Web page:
DC’s Gun Ban


By C.N. Staff Writer
DC Gun Laws
In late July, the District’s ban on carrying handguns in public was struck down by a federal judge who called the restrictions “unconstitutional.” In a 19-page ruling that was released late Saturday July 26, 2014, Judge Frederick J. Scullin Jr. ordered the city to allow residents to carry handguns — a milestone in a case that has been dragging on for five years. The previous law only allowed residents to possess a gun in their home or business.

District Court Judge Scullin, Jr. said, “There is no longer any basis on which this court can conclude that the District of Columbia’s total ban on the public carrying of ready-to-use handguns outside the home is constitutional under any level of scrutiny. Therefore, the court finds that the District of Columbia’s complete ban on the carrying of handguns in public is unconstitutional.” The city has the right to appeal the decision, and a spokesman for the Office of the Attorney General said his office is “studying the ruling and considering our options.”

The court ordered the city to allow residents to carry handguns outside their homes and to let non-residents carry them as well. The fight for handguns goes back to 2008, when the Supreme Court struck down the District of Columbia’s all-out ban on handguns on the basis that it violated the right to bear arms guaranteed by the Constitution’s Second Amendment. Since then, the city has rewritten its laws, lawsuits have been filed and even Congress has waded into the fight. Republican Rep. Thomas Massie of Kentucky successfully added an amendment to a bill that would block the District from spending any money to enforce local gun laws. Mr. Massie has conceded his amendment is unlikely to get through the Senate and become law.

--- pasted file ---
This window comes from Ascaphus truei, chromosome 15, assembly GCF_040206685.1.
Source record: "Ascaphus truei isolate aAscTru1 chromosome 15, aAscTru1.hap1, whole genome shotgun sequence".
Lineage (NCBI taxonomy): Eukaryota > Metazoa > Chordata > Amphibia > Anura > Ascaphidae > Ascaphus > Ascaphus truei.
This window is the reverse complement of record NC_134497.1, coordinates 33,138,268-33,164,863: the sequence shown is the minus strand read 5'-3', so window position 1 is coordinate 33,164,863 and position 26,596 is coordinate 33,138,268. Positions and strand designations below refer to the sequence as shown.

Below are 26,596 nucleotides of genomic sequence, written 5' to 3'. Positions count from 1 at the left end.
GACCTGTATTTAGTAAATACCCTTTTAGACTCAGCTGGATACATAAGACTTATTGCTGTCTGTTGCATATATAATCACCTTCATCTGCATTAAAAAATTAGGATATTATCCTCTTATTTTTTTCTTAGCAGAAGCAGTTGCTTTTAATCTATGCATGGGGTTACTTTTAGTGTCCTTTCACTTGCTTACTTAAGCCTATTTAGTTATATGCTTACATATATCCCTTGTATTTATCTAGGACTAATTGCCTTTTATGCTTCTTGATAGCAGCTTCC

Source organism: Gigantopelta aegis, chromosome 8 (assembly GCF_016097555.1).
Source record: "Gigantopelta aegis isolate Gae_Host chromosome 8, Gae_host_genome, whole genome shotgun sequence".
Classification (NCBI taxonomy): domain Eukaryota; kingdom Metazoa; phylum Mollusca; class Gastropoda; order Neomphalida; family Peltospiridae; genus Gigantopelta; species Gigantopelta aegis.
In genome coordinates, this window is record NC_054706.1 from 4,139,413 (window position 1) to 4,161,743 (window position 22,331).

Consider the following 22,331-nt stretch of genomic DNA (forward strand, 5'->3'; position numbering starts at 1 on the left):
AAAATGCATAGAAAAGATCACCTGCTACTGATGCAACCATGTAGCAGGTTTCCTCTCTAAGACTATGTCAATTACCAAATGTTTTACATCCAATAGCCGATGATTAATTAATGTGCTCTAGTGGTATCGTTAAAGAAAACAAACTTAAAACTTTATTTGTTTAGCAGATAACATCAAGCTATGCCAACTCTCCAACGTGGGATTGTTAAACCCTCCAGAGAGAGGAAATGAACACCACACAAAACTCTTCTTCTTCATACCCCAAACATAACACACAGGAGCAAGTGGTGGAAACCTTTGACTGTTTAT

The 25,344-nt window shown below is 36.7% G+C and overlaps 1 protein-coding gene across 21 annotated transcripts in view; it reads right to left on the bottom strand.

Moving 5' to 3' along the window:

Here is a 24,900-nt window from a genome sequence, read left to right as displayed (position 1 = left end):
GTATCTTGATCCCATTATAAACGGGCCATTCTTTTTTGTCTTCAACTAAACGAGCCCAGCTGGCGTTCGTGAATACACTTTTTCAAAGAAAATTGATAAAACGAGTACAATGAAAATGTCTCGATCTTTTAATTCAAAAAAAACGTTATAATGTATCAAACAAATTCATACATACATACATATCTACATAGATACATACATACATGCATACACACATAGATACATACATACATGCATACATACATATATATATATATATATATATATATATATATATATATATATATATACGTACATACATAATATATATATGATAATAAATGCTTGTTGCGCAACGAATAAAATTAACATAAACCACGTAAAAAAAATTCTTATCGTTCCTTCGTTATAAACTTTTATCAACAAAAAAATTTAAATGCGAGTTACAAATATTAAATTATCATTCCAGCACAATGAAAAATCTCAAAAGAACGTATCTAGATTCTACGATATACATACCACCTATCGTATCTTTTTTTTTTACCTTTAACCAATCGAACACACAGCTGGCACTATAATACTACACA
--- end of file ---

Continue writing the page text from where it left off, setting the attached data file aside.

In a challenge to the 2008 law, a lawsuit was filed in 2009, PALMER et al v. DISTRICT OF COLUMBIA, which was based on the Second Amendment Foundation and four gun owners and argued that the District’s “laws, customs, practices and policies generally banning the carrying of handguns in public violate the Second Amendment” of the U.S. Constitution.

The three D.C. residents who are part of the lawsuit, are licensed gun owners in the District who each had gun-registration applications rejected by the Metropolitan Police Department because they stated their intention was to carry the loaded guns on their person outside their homes. A fourth plaintiff in the case is a New Hampshire resident who was charged with illegally carrying a gun in the District after he was stopped for speeding. He later sought a permit to allow him to legally carry his handgun when he traveled through the city, but had his application rejected by the Metropolitan Police Department, which handles gun licensing.

Alan Gura, the lawyer who represents the group challenging the ban and who won the 2008 and 2010 Supreme Court cases, said Sunday he was very pleased. “With this decision in Palmer, the nation’s last explicit ban of the right to bear arms has bitten the dust,” said Gura.

In a blog post about the decision, Gura wrote, “Obviously, the carrying of handguns for self-defense can be regulated. … But totally banning a right literally spelled out in the Bill of Rights isn’t going to fly.”


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